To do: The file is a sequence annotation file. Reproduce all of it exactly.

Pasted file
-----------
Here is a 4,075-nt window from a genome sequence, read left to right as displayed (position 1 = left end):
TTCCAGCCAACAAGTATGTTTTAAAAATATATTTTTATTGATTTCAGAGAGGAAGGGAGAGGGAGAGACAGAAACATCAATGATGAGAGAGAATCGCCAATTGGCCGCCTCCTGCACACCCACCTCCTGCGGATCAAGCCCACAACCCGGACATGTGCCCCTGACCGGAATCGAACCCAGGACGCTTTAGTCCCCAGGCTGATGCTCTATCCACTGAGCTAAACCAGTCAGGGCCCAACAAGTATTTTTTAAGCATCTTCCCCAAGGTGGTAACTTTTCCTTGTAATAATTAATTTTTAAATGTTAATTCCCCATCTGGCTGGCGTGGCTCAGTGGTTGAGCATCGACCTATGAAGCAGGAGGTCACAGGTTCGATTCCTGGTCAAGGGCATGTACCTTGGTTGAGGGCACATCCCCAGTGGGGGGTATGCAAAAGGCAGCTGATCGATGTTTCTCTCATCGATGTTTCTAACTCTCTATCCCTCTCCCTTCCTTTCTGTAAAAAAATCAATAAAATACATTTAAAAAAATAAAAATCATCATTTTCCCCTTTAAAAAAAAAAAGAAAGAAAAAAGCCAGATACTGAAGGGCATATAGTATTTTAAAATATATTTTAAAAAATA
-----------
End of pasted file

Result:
Here is a 4,075-nt window from a genome sequence, read left to right as displayed (position 1 = left end):
TTCCAGCCAACAAGTATGTTTTAAAAATATATTTTTATTGATTTCAGAGAGGAAGGGAGAGGGAGAGACAGAAACATCAATGATGAGAGAGAATCGCCAATTGGCCGCCTCCTGCACACCCACCTCCTGCGGATCAAGCCCACAACCCGGACATGTGCCCCTGACCGGAATCGAACCCAGGACGCTTTAGTCCCCAGGCTGATGCTCTATCCACTGAGCTAAACCAGTCAGGGCCCAACAAGTATTTTTTAAGCATCTTCCCCAAGGTGGTAACTTTTCCTTGTAATAATTAATTTTTAAATGTTAATTCCCCATCTGGCTGGCGTGGCTCAGTGGTTGAGCATCGACCTATGAAGCAGGAGGTCACAGGTTCGATTCCTGGTCAAGGGCATGTACCTTGGTTGAGGGCACATCCCCAGTGGGGGGTATGCAAAAGGCAGCTGATCGATGTTTCTCTCATCGATGTTTCTAACTCTCTATCCCTCTCCCTTCCTTTCTGTAAAAAAATCAATAAAATACATTTAAAAAAATAAAAATCATCATTTTCCCCTTTAAAAAAAAAAAGAAAGAAAAAAGCCAGATACTGAAGGGCATATAGTATTTTAAAATATATTTTAAAAAATA